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Int J Biochem Cell Biol. 1998 Aug;30(8):885-95.

Metabolic effects of thiopurine derivatives against human CCRF-CEM leukaemia cells.

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  • 1Department of Biochemistry, University of Sydney, NSW, Australia.

Abstract

BACKGROUND and aims. To compare the metabolic effects induced by the anticancer drugs, 6-mercaptopurine (6-MP), 6-thioguanine (6-TG) and 6-methylmercaptopurine riboside (MMPR), which may inhibit the de novo biosynthesis of purine nucleotides or be mis-incorporated into DNA or RNA.

METHODS:

Leukaemia cells were grown in culture, exposed to a thiopurine and cell extracts were analyzed for NTPs, dNTPs, drug metabolites and P-Rib-PP.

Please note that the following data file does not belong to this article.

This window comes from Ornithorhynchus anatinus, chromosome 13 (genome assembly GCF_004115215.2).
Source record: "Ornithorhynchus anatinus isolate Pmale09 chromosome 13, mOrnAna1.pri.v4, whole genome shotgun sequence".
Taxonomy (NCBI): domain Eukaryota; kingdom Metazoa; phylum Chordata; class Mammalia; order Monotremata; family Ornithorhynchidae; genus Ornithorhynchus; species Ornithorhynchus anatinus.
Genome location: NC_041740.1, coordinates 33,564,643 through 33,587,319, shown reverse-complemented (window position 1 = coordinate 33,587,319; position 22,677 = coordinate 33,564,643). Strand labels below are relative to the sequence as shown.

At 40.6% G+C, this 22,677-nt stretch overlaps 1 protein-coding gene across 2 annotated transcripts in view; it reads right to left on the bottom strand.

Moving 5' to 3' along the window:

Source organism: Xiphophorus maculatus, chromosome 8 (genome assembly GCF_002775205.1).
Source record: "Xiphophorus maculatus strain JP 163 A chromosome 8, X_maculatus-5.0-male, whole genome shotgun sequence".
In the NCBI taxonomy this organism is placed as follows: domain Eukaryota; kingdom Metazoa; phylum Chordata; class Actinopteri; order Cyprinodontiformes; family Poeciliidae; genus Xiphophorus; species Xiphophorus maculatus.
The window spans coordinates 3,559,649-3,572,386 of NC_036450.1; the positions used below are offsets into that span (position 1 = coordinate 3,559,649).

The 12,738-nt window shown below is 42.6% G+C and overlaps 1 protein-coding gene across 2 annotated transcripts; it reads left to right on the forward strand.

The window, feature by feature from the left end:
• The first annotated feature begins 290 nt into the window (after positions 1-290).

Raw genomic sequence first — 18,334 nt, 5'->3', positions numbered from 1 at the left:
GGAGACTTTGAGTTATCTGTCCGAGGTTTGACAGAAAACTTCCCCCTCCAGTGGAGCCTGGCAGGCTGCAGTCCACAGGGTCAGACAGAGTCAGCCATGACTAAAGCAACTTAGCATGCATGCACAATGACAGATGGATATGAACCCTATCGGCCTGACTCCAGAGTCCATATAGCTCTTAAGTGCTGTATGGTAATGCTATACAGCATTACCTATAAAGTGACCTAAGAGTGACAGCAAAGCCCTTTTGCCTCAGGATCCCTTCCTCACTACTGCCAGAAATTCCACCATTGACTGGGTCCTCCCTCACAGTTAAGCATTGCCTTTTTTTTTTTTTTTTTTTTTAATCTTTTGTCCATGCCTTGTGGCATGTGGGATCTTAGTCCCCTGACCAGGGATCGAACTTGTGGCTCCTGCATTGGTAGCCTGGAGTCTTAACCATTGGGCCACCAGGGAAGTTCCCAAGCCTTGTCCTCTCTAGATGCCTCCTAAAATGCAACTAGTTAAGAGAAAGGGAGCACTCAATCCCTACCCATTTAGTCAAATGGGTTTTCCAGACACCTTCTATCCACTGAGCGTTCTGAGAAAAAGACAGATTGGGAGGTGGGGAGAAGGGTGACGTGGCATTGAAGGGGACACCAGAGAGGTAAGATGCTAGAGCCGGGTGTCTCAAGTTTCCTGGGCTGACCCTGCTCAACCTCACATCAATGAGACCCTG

RESULTS:

In leukaemia cells, 6-MP was converted to MPR-MP, thio-XMP, thio-GMP, thio-GDP and thio-GTP. Metabolites of 6-TG included thio-XMP, thio-GMP, thio-GDP and thio-GTP, while MMPR-MP was the only major metabolite of MMPR, MMPR (25 microM, 4 h) induced a 16-fold increase in P-Rib-PP and 6-MP (25 microM, 4 h) induced a delayed 5.2-fold increase. MPR-MP, thio-GMP and MMPR-MP are inhibitors of amido phosphoribosyltransferase from leukaemia cells with Ki values of 114 +/- 7.10 microM, 6.20 +/- 2.10 microM and 3.09 +/- 0.30 microM, respectively.

CONCLUSION:

The nucleoside-5'-monophosphate derivatives of the 3 thiopurines inhibit amido phosphoribosyltransferase in growing leukaemia cells but there is also an initial inhibition of the further conversion of IMP in the pathway. In growing cells, MMPR acts solely as an inhibitor of de novo purine biosynthesis while 6-TG and to a lesser extent, 6-MP, are converted to significant concentrations of di- and tri-phosphate derivatives which may have other mechanisms of cytotoxicity.

PMID:
9744080
[PubMed - indexed for MEDLINE]
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